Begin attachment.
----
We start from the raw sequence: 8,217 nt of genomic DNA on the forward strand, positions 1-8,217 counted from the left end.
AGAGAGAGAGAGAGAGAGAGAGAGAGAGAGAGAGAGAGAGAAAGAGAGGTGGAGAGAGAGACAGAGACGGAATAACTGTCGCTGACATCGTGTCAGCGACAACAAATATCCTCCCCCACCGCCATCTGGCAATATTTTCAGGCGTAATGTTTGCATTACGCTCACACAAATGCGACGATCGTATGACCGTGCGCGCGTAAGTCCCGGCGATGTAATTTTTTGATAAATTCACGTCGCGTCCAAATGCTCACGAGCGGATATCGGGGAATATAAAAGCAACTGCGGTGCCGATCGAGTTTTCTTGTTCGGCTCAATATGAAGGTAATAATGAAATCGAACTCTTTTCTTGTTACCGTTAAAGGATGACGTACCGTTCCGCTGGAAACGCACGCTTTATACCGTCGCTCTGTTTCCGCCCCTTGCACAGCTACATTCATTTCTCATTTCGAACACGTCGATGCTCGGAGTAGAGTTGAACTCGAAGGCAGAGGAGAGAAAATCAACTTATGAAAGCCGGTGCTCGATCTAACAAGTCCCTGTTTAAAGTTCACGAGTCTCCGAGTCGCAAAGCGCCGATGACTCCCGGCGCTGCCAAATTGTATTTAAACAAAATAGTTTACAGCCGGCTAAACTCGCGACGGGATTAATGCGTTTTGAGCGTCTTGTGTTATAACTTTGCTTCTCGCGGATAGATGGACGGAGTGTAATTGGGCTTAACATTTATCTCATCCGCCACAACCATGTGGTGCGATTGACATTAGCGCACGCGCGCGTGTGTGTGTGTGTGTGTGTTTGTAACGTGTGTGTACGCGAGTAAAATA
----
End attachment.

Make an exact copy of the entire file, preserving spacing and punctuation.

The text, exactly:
We start from the raw sequence: 8,217 nt of genomic DNA on the forward strand, positions 1-8,217 counted from the left end.
AGAGAGAGAGAGAGAGAGAGAGAGAGAGAGAGAGAGAGAGAAAGAGAGGTGGAGAGAGAGACAGAGACGGAATAACTGTCGCTGACATCGTGTCAGCGACAACAAATATCCTCCCCCACCGCCATCTGGCAATATTTTCAGGCGTAATGTTTGCATTACGCTCACACAAATGCGACGATCGTATGACCGTGCGCGCGTAAGTCCCGGCGATGTAATTTTTTGATAAATTCACGTCGCGTCCAAATGCTCACGAGCGGATATCGGGGAATATAAAAGCAACTGCGGTGCCGATCGAGTTTTCTTGTTCGGCTCAATATGAAGGTAATAATGAAATCGAACTCTTTTCTTGTTACCGTTAAAGGATGACGTACCGTTCCGCTGGAAACGCACGCTTTATACCGTCGCTCTGTTTCCGCCCCTTGCACAGCTACATTCATTTCTCATTTCGAACACGTCGATGCTCGGAGTAGAGTTGAACTCGAAGGCAGAGGAGAGAAAATCAACTTATGAAAGCCGGTGCTCGATCTAACAAGTCCCTGTTTAAAGTTCACGAGTCTCCGAGTCGCAAAGCGCCGATGACTCCCGGCGCTGCCAAATTGTATTTAAACAAAATAGTTTACAGCCGGCTAAACTCGCGACGGGATTAATGCGTTTTGAGCGTCTTGTGTTATAACTTTGCTTCTCGCGGATAGATGGACGGAGTGTAATTGGGCTTAACATTTATCTCATCCGCCACAACCATGTGGTGCGATTGACATTAGCGCACGCGCGCGTGTGTGTGTGTGTGTGTGTTTGTAACGTGTGTGTACGCGAGTAAAATA